Attitudes and Beliefs of COVID-19 and Vaccine Uptake among Amish Women

Melissa Thomas, Iva Byler, Kayla Marrero, Janet Miller, Joseph F. Donnermeyer


The Amish, a Christian religious group living in rural areas with distinct beliefs about remaining separate from the outside world, have communities in 31 states and four Canadian provinces with just over 600 settlements. Their access to health care and technology is often limited. Several studies have noted low vaccination rates for preventable diseases among the Amish, often due to lack of knowledge about efficacy and safety of vaccines. To gain an understanding of beliefs surrounding COVID-19 and attitudes toward vaccine uptake, we surveyed 863 Amish and Mennonite women throughout Ohio who participated in rural mobile health clinics between 2015 and 2019 at two time periods: before and after the 2020 election. We received 372 completed surveys, 252 of which were completed by respondents who identified themselves as Amish. While 100% of the Amish respondents had heard of COVID-19 and 90% reported knowing someone who had contracted the disease, a mere 1.7% (4) indicated a willingness to get vaccinated. In terms of COVID-19 diagnosis, post-election participants were two times more likely to report having a positive test than pre-election respondents (p = .011). Qualitative analyses revealed significant differences in keywords used to describe COVID-19. Post-election respondents were less likely to use words like "evil" and "bad" and associate COVID-19 with the flu. A notable shift in vaccine hesitancy among Amish participants centered on the perceived politicization of the pandemic and safety/efficacy of the vaccines. Public health efforts should center on raising awareness of the severity of COVID-19 and the benefits of vaccine uptake for distinctive subcultures like the Amish.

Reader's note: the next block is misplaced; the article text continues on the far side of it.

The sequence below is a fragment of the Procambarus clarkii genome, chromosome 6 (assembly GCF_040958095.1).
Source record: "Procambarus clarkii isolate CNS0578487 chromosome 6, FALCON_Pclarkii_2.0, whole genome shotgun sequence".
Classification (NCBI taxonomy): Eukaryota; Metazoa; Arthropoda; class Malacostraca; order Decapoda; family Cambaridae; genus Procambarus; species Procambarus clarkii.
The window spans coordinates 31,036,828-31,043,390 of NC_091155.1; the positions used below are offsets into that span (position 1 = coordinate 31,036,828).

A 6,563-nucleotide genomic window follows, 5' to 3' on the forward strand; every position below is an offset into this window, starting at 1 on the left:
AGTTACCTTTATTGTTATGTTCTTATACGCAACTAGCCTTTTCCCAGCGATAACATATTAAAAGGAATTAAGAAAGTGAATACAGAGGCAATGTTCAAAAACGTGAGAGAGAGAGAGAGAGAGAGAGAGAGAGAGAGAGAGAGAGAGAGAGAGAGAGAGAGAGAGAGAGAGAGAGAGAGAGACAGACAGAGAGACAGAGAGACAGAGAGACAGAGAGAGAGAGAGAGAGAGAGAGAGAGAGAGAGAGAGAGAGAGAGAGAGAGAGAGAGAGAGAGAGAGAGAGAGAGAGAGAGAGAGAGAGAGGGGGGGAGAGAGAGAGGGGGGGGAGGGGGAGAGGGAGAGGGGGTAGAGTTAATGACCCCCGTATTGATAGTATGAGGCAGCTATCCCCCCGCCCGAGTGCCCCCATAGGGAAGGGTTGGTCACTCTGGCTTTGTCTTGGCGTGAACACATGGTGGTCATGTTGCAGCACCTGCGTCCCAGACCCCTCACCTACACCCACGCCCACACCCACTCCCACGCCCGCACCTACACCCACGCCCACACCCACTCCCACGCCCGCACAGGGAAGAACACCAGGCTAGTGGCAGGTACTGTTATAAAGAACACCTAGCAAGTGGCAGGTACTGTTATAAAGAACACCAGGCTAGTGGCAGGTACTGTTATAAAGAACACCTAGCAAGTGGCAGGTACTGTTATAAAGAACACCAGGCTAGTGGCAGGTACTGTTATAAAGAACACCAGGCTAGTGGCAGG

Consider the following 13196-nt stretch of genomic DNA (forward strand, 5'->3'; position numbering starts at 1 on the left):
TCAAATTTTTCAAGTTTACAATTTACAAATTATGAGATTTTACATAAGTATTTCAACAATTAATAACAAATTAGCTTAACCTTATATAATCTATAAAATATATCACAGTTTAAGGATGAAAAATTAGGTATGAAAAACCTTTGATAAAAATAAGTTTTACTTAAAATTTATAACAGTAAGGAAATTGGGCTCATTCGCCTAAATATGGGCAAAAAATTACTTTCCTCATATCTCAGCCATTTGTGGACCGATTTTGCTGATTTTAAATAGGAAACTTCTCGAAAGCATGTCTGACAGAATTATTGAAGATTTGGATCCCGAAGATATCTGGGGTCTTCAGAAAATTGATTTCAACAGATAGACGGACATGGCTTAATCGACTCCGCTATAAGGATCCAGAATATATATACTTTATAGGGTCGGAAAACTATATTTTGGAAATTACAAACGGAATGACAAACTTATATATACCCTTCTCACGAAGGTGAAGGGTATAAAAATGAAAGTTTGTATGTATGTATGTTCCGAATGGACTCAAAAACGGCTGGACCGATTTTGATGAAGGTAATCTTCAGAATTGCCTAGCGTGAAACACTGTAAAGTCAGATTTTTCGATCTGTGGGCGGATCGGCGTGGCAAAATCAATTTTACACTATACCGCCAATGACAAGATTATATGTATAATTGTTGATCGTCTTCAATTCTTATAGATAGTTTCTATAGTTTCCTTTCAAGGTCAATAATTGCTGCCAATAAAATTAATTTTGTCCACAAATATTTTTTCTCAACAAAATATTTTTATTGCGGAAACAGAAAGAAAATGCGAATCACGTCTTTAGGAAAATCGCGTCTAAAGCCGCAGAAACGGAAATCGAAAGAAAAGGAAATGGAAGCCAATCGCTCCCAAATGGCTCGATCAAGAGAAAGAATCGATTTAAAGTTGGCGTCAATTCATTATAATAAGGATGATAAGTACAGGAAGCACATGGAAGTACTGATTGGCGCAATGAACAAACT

Amish; COVID-19; vaccine

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Copyright (c) 2021 Melissa Thomas, Iva Byler, Kayla Marrero, Janet Miller, Joseph F. Donnermeyer

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ISSN: 2689‐7458